As market conditions change, what items are accepted in your blue bin can change over time. However, how you prepare your recyclables for collection should stay the same. Here’s a list of recycling do’s and don’ts.

Do: Ensure your containers are empty

  • As a general rule, your containers should be empty before tossing them in the blue bin. A quick rinse is always appreciated. Doing so creates a healthier, cleaner work environment for the staff at the Material Recovery Facility (MRF.) It also lessens the chance of contaminating other materials in the blue bin and developing mold and unpleasant odours.

Don’t: Liquids and food waste

  • Liquids and food waste don’t belong in your blue bin. This contaminates other clean recyclables. Dump out your liquids and dispose of leftover food before putting your containers in the recycling.

Do: Toss your items in loosely

  • When putting your materials in the recycling bin, toss them in loosely. There’s no need to put your recyclables inside other containers (i.e. nesting). Doing this makes the recycling process more challenging because the optical sorters at the MRF won’t be able to sort the items correctly if they’re inside one another.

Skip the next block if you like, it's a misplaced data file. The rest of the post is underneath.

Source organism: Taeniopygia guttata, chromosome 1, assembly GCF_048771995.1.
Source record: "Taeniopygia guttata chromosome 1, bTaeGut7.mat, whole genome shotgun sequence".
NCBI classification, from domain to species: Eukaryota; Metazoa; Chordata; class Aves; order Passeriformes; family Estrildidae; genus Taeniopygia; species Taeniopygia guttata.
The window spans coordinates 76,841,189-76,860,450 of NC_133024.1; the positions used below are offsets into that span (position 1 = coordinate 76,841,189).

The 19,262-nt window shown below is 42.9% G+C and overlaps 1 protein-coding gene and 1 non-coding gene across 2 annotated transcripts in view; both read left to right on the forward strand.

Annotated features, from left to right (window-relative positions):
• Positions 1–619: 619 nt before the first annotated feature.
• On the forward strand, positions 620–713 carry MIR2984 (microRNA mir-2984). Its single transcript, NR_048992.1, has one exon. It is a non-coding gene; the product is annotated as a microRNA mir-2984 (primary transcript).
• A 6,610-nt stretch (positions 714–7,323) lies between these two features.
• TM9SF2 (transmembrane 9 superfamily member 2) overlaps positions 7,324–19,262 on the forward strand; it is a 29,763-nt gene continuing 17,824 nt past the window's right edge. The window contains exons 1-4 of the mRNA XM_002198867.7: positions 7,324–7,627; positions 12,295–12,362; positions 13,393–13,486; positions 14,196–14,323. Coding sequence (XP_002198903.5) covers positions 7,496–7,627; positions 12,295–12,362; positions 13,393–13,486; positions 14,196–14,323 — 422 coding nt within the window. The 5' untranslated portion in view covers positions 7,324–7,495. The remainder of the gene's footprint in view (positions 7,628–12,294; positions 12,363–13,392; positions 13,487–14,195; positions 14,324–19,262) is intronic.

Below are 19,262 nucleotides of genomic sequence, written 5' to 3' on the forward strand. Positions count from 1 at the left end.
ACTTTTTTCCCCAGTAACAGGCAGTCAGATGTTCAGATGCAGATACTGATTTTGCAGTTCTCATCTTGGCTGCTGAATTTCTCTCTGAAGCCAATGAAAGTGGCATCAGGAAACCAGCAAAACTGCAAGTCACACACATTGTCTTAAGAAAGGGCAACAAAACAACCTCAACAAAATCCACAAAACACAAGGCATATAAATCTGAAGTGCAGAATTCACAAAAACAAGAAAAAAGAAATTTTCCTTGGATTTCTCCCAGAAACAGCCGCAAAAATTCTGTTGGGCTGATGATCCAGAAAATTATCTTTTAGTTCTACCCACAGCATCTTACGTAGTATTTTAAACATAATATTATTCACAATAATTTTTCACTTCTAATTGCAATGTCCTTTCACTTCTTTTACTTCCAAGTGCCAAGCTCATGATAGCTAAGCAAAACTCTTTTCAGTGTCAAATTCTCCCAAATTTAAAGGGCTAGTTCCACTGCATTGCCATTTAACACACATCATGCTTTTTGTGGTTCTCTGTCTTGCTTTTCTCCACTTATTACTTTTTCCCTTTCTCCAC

Don’t: Bag your recyclables

  • Bagging your recyclables unfortunately does more harm than good. When staff at the MRF see bagged material on the belt, they immediately pull it off and it goes into the garbage. This is a safety hazard to the workers because they can’t see what’s inside the bag. Save yourself time and toss your items into the bin loosely.

Do: Check if it’s accepted

  • Make sure what you’re putting in blue bin is accepted in our program, which collects residential packaging and printed paper. If you’re not sure what is accepted, you can look up items in the Recyclepedia.

Don’t: Toss in unaccepted materials

  • If something isn’t accepted in your blue bin, you can donate it to a thrift store, post it for free online, or take it to a drop-off location for recycling. Items that have specific drop-off locations for recycling include electronics, tires, household hazardous waste (e.g., aerosol cans, paint cans), and more.
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